Browsing by Subject "musculoskeletal disorders"

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  • Russo, Fabrizio; De Salvatore, Sergio; Ambrosio, Luca; Vadalà, Gianluca; Fontana, Luca; Papalia, Rocco; Rantanen, Jorma; Iavicoli, Sergio; Denaro, Vincenzo (2021)
    Low back pain (LBP) is currently the leading cause of disability worldwide and the mostcommon reason for workers’ compensation (WC) claims. Studies have demonstrated that receivingWC is associated with a negative prognosis following treatment for a vast range of health conditions.However, the impact of WC on outcomes after spine surgery is still controversial. The aim of thismeta-analysis was to systematically review the literature and analyze the impact of compensationstatus on outcomes after lumbar spine surgery. A systematic search was performed on Medline,Scopus, CINAHL, EMBASE and CENTRAL databases. The review included studies of patientsundergoing lumbar spine surgery in which compensation status was reported. Methodologicalquality was assessed through ROBINS-I and quality of evidence was estimated using the GRADErating. A total of 26 studies with a total of 2668 patients were included in the analysis. WC patientshad higher post-operative pain and disability, as well as lower satisfaction after surgery whencompared to those without WC. Furthermore, WC patients demonstrated to have a delayed return towork. According to our results, compensation status is associated with poor outcomes after lumbarspine surgery. Contextualizing post-operative outcomes in clinical and work-related domains helpsunderstand the multifactorial nature of the phenomenon.
  • Kausto, Johanna; Rosenstrom, Tom Henrik; Ervasti, Jenni; Pietiläinen, Olli; Kaila-Kangas, Leena; Rahkonen, Ossi; Harkko, Jaakko; Väänänen, Ari; Kouvonen, Anne; Lallukka, Tea (2021)
    Objective An intervention was carried out at the occupational healthcare services (OHS) of the City of Helsinki beginning in 2016. We investigated the association between the intervention and employee sick leaves using interrupted time series analysis. Design Register-based cohort study with a quasi-experimental study design. Setting Employees of the City of Helsinki. Participants We analysed individual-level register-based data on all employees who were employed by the city for any length of time between 2013 and 2018 (a total 86 970 employees and 3 014 075 sick leave days). Sick leave days and periods that were OHS-based constituted the intervention time series and the rest of the sick leave days and periods contributed to the comparison time series. Intervention Recommendations provided to physicians on managing pain and prescribing sick leave for low back, shoulder and elbow pain. Outcome measures Number of sick leave days per month and sick leave periods per year. Results For all sick leave days prescribed at OHS, there was no immediate change in sick leave days, whereas a gradual change showing decreasing number of OHS-based sick leave days was detected. On average, the intervention was estimated to have saved 2.5 sick leave days per year per employee. For other sick leave days, there was an immediate increase in the level of sick leave days after the intervention and a subsequent gradual trend showing decreasing number of sick leave days. Conclusions The intervention may have reduced employee sick leaves and therefore it is possible that it had led to direct cost savings. However, further evidence for causal inferences is needed.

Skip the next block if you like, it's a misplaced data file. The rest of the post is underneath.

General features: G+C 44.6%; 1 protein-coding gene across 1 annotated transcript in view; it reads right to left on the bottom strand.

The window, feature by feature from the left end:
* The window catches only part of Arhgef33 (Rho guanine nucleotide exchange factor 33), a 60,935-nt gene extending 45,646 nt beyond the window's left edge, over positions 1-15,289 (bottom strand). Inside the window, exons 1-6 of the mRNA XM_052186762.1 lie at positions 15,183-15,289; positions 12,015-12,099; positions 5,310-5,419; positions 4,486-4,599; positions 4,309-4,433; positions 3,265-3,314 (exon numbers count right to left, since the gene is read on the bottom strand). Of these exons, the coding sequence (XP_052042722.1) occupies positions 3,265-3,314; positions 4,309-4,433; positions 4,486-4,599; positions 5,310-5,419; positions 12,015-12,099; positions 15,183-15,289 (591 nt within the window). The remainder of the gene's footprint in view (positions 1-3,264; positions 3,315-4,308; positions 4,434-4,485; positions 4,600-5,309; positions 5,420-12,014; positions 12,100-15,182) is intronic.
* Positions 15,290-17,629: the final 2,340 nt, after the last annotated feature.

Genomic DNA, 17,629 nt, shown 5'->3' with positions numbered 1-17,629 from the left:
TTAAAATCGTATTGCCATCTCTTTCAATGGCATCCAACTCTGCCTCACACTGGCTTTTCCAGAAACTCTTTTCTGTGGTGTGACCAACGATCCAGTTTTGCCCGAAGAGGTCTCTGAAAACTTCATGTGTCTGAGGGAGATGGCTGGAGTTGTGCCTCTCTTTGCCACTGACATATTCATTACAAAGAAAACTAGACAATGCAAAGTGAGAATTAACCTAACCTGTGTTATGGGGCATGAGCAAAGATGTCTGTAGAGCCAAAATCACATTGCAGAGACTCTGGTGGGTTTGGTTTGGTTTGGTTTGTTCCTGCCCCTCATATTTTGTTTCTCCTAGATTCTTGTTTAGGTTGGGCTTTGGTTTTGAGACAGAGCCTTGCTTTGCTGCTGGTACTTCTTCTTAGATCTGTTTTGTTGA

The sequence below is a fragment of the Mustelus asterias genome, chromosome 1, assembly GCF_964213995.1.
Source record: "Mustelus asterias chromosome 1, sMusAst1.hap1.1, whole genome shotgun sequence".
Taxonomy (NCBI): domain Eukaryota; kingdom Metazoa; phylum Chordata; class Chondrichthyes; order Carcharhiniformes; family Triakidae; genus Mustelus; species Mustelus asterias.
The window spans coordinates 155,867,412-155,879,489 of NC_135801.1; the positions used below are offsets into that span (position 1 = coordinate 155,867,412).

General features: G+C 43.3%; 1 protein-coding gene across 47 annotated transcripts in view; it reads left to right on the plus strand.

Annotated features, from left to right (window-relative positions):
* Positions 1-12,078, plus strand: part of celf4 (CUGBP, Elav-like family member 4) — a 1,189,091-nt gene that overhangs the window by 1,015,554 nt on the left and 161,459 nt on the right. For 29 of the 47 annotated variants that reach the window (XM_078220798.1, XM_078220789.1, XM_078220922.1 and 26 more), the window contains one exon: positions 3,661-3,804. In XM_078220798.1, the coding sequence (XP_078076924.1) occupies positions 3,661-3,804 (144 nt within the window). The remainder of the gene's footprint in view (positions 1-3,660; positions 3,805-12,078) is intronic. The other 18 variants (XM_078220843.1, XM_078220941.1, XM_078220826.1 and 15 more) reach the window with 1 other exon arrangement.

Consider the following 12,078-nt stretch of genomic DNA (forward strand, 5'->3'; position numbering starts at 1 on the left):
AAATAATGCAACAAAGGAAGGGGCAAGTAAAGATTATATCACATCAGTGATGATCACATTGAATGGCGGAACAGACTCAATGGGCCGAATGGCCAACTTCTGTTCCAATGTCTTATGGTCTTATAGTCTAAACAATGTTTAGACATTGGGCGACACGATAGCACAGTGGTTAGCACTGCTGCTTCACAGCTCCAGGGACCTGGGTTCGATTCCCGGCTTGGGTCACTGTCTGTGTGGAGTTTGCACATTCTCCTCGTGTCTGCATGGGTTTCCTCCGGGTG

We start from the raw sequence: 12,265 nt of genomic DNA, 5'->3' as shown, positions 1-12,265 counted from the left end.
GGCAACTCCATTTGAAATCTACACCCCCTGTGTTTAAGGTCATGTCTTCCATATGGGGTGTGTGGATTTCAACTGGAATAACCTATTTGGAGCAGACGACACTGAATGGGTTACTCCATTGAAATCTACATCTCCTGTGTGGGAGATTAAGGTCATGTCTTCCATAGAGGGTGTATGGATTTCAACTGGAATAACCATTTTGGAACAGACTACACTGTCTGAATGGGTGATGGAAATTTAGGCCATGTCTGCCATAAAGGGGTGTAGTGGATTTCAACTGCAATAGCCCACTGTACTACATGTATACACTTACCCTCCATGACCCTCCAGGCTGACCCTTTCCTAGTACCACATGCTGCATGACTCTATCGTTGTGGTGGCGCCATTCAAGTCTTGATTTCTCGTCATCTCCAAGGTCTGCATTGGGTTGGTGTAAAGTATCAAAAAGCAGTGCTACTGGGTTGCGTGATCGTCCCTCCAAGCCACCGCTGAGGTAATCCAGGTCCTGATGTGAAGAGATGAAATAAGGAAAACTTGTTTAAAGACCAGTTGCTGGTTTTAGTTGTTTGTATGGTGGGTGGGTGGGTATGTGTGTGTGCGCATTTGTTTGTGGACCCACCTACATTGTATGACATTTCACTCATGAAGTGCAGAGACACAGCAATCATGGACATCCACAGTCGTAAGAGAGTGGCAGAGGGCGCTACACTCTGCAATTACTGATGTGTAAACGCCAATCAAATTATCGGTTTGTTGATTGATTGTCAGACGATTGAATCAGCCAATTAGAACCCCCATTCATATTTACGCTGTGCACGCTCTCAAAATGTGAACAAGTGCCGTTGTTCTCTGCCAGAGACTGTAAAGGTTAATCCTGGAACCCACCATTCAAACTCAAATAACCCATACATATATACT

• Ropponen, Annina; Silventoinen, Karri Tapani; Koskenvuo, Markku Juhani; Svedberg, Pia; Kaprio, Jaakko Arthur (2016)
    AIMS: To investigate whether stability or change in body mass index (BMI) predict disability pension (DP) due to musculoskeletal diagnosis (MSD) when controlling for familial confounding. METHODS: Our study cohort consisted of 17,169 Finnish twins born before 1958. Data on BMI and multiple covariates from questionnaires in 1975 and 1981 were included and DPs were collected from the national pension registers until the end of 2004. Cox proportional hazards regression models with Hazard Ratios (HR) and 95% Confidence Intervals (CI) were used for statistical analyses. RESULTS: General DP was granted to 2853 individuals and DP due to MSD to 1143 individuals during the 23-year follow-up. A one-unit increase in BMI in both 1975 (HR 1.08, 95% CI 1.05, 1.10) and 1981 (HR 1.06, 95% CI 1.04, 1.07), as well as the stability of and change in BMI from 1975 to 1981 were all associated with an increased risk of DP. These associations held in the analyses controlling for multiple covariates (age, sex, socioeconomic status, education, marital status, leisure-time physical activity, and musculoskeletal pain), and mainly also familial confounding, that is, genetics and shared environment. HR for stable obesity was 2.28 (95% CI 1.69, 3.08) for DP due to MSD, and 1.91 (95% CI 1.56, 2.34) for general DP in the fully adjusted models. CONCLUSIONS: BMI is an early predictor of general DP and also of DP due to MSD. Owing to the independency of various covariates and potentially also familial confounding, BMI may possibly have a direct effect on the risk of DP.